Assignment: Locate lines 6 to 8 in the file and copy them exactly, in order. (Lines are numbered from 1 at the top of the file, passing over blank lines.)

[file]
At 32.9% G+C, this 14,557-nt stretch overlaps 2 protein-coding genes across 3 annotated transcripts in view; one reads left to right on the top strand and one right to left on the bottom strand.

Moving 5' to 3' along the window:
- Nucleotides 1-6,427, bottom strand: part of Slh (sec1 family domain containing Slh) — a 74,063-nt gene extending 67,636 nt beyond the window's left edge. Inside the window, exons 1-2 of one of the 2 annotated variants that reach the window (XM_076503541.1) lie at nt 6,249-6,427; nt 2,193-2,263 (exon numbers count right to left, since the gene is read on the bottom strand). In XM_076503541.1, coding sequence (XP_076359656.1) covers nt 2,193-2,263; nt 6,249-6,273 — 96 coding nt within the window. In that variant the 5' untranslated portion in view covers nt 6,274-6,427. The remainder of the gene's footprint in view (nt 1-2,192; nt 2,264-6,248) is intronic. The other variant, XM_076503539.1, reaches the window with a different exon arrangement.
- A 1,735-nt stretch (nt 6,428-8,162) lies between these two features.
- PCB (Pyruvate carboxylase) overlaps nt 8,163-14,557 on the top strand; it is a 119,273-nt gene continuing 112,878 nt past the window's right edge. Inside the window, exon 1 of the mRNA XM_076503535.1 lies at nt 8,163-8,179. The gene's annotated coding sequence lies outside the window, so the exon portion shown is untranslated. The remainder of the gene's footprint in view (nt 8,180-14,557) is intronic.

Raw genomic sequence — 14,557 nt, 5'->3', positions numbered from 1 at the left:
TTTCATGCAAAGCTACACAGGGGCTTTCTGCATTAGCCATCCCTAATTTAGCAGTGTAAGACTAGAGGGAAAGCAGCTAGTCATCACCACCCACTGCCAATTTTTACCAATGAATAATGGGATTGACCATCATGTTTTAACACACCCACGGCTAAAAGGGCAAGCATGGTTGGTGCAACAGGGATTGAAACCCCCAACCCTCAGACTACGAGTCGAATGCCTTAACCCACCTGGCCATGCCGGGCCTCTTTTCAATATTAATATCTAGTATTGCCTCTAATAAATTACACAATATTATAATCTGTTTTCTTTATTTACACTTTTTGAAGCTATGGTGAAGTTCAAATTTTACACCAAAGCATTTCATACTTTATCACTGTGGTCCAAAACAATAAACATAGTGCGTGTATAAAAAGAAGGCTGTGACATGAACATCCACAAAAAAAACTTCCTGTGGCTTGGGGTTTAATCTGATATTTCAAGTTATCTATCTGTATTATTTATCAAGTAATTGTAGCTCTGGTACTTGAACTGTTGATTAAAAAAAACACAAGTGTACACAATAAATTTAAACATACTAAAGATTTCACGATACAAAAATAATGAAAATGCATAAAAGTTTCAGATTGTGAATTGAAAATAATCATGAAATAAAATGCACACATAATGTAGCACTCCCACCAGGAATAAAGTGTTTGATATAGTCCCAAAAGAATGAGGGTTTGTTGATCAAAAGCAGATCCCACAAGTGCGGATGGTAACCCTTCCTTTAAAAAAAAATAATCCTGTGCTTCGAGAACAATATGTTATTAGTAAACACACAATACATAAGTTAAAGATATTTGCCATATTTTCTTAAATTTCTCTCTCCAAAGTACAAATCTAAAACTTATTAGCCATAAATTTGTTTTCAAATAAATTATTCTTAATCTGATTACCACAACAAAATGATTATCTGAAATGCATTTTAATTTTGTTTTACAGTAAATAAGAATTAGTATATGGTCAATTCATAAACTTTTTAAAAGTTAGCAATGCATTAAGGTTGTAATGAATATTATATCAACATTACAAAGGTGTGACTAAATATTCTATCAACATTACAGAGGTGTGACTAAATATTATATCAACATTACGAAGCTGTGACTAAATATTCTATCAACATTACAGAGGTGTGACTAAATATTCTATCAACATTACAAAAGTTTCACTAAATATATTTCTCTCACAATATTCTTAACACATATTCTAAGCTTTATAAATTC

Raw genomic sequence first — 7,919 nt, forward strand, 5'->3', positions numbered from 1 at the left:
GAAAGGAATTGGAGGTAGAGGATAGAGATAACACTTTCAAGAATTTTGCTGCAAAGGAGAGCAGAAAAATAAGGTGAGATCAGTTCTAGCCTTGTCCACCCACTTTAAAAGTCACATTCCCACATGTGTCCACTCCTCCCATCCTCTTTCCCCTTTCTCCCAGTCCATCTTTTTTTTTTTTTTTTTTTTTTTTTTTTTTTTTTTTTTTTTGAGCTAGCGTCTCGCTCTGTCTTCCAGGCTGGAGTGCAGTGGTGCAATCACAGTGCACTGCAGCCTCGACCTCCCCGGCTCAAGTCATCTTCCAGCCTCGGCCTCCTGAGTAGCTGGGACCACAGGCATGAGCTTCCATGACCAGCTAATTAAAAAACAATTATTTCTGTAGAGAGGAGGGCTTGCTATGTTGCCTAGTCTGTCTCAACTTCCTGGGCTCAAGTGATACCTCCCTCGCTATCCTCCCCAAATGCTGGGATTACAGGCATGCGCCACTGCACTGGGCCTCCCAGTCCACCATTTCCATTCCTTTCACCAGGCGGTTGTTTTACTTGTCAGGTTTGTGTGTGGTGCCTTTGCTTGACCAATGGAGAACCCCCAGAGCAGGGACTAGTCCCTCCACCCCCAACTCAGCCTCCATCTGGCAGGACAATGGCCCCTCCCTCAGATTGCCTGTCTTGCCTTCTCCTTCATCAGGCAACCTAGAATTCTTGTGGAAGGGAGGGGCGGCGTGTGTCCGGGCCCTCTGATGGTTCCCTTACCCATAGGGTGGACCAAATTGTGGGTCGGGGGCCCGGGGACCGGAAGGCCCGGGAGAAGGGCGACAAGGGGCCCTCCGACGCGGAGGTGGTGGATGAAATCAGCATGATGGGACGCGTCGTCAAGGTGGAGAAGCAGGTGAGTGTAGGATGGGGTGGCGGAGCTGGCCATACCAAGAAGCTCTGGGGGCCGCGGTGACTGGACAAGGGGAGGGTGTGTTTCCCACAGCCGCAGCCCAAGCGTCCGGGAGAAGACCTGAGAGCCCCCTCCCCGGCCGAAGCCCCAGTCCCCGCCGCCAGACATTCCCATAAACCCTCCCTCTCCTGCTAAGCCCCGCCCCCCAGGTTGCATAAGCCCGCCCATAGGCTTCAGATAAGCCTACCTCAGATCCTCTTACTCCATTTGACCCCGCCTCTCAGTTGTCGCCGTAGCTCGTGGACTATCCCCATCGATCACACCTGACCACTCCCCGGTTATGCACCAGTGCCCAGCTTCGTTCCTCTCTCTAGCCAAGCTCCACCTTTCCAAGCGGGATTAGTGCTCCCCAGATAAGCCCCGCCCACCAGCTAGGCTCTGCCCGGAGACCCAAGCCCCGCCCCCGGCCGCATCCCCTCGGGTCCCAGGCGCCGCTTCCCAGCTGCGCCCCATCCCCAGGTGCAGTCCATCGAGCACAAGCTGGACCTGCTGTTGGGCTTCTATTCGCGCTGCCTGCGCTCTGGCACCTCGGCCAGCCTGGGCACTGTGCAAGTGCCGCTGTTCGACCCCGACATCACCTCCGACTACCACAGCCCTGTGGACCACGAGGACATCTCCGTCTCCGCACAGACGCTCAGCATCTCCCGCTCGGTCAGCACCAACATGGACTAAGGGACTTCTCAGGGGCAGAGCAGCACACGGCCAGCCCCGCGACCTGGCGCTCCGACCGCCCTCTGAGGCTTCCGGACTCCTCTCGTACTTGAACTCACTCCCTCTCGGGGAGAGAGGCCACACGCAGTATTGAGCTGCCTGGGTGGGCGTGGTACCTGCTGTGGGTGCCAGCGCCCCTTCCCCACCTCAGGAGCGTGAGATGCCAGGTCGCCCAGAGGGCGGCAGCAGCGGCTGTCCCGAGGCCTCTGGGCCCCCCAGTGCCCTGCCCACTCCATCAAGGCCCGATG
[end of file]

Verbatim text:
Raw genomic sequence — 14,557 nt, 5'->3', positions numbered from 1 at the left:
TTTCATGCAAAGCTACACAGGGGCTTTCTGCATTAGCCATCCCTAATTTAGCAGTGTAAGACTAGAGGGAAAGCAGCTAGTCATCACCACCCACTGCCAATTTTTACCAATGAATAATGGGATTGACCATCATGTTTTAACACACCCACGGCTAAAAGGGCAAGCATGGTTGGTGCAACAGGGATTGAAACCCCCAACCCTCAGACTACGAGTCGAATGCCTTAACCCACCTGGCCATGCCGGGCCTCTTTTCAATATTAATATCTAGTATTGCCTCTAATAAATTACACAATATTATAATCTGTTTTCTTTATTTACACTTTTTGAAGCTATGGTGAAGTTCAAATTTTACACCAAAGCATTTCATACTTTATCACTGTGGTCCAAAACAATAAACATAGTGCGTGTATAAAAAGAAGGCTGTGACATGAACATCCACAAAAAAAACTTCCTGTGGCTTGGGGTTTAATCTGATATTTCAAGTTATCTATCTGTATTATTTATCAAGTAATTGTAGCTCTGGTACTTGAACTGTTGATTAAAAAAAACACAAGTGTACACAATAAATTTAAACATACTAAAGATTTCACGATACAAAAATAATGAAAATGCATAAAAGTTTCAGATTGTGAATTGAAAATAATCATGAAATAAAATGCACACATAATGTAGCACTCCCACCAGGAATAAAGTGTTTGATATAGTCCCAAAAGAATGAGGGTTTGTTGATCAAAAGCAGATCCCACAAGTGCGGATGGTAACCCTTCCTTTAAAAAAAAATAATCCTGTGCTTCGAGAACAATATGTTATTAGTAAACACACAATACATAAGTTAAAGATATTTGCCATATTTTCTTAAATTTCTCTCTCCAAAGTACAAATCTAAAACTTATTAGCCATAAATTTGTTTTCAAATAAATTATTCTTAATCTGATTACCACAACAAAATGATTATCTGAAATGCATTTTAATTTTGTTTTACAGTAAATAAGAATTAGTATATGGTCAATTCATAAACTTTTTAAAAGTTAGCAATGCATTAAGGTTGTAATGAATATTATATCAACATTACAAAGGTGTGACTAAATATTCTATCAACATTACAGAGGTGTGACTAAATATTATATCAACATTACGAAGCTGTGACTAAATATTCTATCAACATTACAGAGGTGTGACTAAATATTCTATCAACATTACAAAAGTTTCACTAAATATATTTCTCTCACAATATTCTTAACACATATTCTAAGCTTTATAAATTC

Raw genomic sequence first — 7,919 nt, forward strand, 5'->3', positions numbered from 1 at the left: